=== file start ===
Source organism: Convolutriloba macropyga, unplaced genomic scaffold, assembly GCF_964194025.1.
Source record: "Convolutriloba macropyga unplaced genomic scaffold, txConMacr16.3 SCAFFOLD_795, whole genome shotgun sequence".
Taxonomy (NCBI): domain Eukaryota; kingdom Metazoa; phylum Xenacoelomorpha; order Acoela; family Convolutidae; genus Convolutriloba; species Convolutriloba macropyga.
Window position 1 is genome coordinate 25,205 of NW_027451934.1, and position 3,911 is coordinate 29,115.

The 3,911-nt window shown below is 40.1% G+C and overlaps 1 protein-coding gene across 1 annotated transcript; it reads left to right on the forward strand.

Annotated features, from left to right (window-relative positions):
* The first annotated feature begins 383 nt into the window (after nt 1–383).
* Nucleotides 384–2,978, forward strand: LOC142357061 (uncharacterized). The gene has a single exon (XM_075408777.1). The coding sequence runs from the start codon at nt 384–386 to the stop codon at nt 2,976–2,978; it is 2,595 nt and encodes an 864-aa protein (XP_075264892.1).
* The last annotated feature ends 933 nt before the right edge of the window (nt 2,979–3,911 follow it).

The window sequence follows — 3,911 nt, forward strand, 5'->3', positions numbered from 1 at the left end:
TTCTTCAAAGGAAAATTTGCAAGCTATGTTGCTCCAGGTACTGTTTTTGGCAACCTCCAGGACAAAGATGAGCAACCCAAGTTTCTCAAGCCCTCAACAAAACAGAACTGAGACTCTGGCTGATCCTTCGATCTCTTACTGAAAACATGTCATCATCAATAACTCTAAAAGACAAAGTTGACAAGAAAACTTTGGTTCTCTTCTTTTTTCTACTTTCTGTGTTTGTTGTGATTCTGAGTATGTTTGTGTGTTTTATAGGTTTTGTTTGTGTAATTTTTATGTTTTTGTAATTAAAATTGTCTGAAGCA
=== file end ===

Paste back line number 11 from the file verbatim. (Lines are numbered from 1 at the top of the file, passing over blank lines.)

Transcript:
TTCTTCAAAGGAAAATTTGCAAGCTATGTTGCTCCAGGTACTGTTTTTGGCAACCTCCAGGACAAAGATGAGCAACCCAAGTTTCTCAAGCCCTCAACAAAACAGAACTGAGACTCTGGCTGATCCTTCGATCTCTTACTGAAAACATGTCATCATCAATAACTCTAAAAGACAAAGTTGACAAGAAAACTTTGGTTCTCTTCTTTTTTCTACTTTCTGTGTTTGTTGTGATTCTGAGTATGTTTGTGTGTTTTATAGGTTTTGTTTGTGTAATTTTTATGTTTTTGTAATTAAAATTGTCTGAAGCA